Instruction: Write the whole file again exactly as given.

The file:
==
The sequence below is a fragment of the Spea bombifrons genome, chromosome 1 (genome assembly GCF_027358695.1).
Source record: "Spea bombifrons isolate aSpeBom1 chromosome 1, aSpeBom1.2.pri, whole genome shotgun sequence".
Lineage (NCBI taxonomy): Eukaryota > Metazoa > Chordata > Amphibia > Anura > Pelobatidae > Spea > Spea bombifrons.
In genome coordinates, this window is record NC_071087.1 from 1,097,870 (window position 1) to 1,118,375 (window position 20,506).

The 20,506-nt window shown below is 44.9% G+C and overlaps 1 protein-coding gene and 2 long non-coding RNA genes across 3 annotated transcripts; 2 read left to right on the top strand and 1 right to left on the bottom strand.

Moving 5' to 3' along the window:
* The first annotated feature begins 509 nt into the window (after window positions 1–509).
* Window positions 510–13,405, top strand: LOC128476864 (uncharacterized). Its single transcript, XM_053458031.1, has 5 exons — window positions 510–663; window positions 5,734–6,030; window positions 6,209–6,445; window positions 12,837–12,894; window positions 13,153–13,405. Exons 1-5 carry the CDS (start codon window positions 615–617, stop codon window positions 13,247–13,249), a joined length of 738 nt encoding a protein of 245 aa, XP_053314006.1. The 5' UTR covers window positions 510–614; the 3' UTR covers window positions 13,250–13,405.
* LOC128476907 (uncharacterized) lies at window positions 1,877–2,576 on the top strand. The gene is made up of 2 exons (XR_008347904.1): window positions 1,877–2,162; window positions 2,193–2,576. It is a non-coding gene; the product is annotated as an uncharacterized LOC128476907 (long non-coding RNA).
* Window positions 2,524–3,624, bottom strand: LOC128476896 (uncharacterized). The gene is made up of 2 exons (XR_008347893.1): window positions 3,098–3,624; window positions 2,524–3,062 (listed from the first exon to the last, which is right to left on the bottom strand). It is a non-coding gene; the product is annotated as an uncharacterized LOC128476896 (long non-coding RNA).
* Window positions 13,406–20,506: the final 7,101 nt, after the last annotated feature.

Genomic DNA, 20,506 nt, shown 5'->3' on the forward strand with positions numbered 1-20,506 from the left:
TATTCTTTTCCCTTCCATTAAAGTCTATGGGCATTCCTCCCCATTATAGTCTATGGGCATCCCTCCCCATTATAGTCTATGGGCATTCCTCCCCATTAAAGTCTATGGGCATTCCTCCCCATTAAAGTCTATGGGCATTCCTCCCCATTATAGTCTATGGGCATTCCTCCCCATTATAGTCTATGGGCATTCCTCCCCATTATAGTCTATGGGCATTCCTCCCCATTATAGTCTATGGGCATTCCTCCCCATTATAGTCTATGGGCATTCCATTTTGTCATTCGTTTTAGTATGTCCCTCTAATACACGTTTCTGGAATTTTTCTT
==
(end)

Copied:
The sequence below is a fragment of the Spea bombifrons genome, chromosome 1 (genome assembly GCF_027358695.1).
Source record: "Spea bombifrons isolate aSpeBom1 chromosome 1, aSpeBom1.2.pri, whole genome shotgun sequence".
Lineage (NCBI taxonomy): Eukaryota > Metazoa > Chordata > Amphibia > Anura > Pelobatidae > Spea > Spea bombifrons.
In genome coordinates, this window is record NC_071087.1 from 1,097,870 (window position 1) to 1,118,375 (window position 20,506).

The 20,506-nt window shown below is 44.9% G+C and overlaps 1 protein-coding gene and 2 long non-coding RNA genes across 3 annotated transcripts; 2 read left to right on the top strand and 1 right to left on the bottom strand.

Moving 5' to 3' along the window:
* The first annotated feature begins 509 nt into the window (after window positions 1–509).
* Window positions 510–13,405, top strand: LOC128476864 (uncharacterized). Its single transcript, XM_053458031.1, has 5 exons — window positions 510–663; window positions 5,734–6,030; window positions 6,209–6,445; window positions 12,837–12,894; window positions 13,153–13,405. Exons 1-5 carry the CDS (start codon window positions 615–617, stop codon window positions 13,247–13,249), a joined length of 738 nt encoding a protein of 245 aa, XP_053314006.1. The 5' UTR covers window positions 510–614; the 3' UTR covers window positions 13,250–13,405.
* LOC128476907 (uncharacterized) lies at window positions 1,877–2,576 on the top strand. The gene is made up of 2 exons (XR_008347904.1): window positions 1,877–2,162; window positions 2,193–2,576. It is a non-coding gene; the product is annotated as an uncharacterized LOC128476907 (long non-coding RNA).
* Window positions 2,524–3,624, bottom strand: LOC128476896 (uncharacterized). The gene is made up of 2 exons (XR_008347893.1): window positions 3,098–3,624; window positions 2,524–3,062 (listed from the first exon to the last, which is right to left on the bottom strand). It is a non-coding gene; the product is annotated as an uncharacterized LOC128476896 (long non-coding RNA).
* Window positions 13,406–20,506: the final 7,101 nt, after the last annotated feature.

Genomic DNA, 20,506 nt, shown 5'->3' on the forward strand with positions numbered 1-20,506 from the left:
TATTCTTTTCCCTTCCATTAAAGTCTATGGGCATTCCTCCCCATTATAGTCTATGGGCATCCCTCCCCATTATAGTCTATGGGCATTCCTCCCCATTAAAGTCTATGGGCATTCCTCCCCATTAAAGTCTATGGGCATTCCTCCCCATTATAGTCTATGGGCATTCCTCCCCATTATAGTCTATGGGCATTCCTCCCCATTATAGTCTATGGGCATTCCTCCCCATTATAGTCTATGGGCATTCCTCCCCATTATAGTCTATGGGCATTCCATTTTGTCATTCGTTTTAGTATGTCCCTCTAATACACGTTTCTGGAATTTTTCTT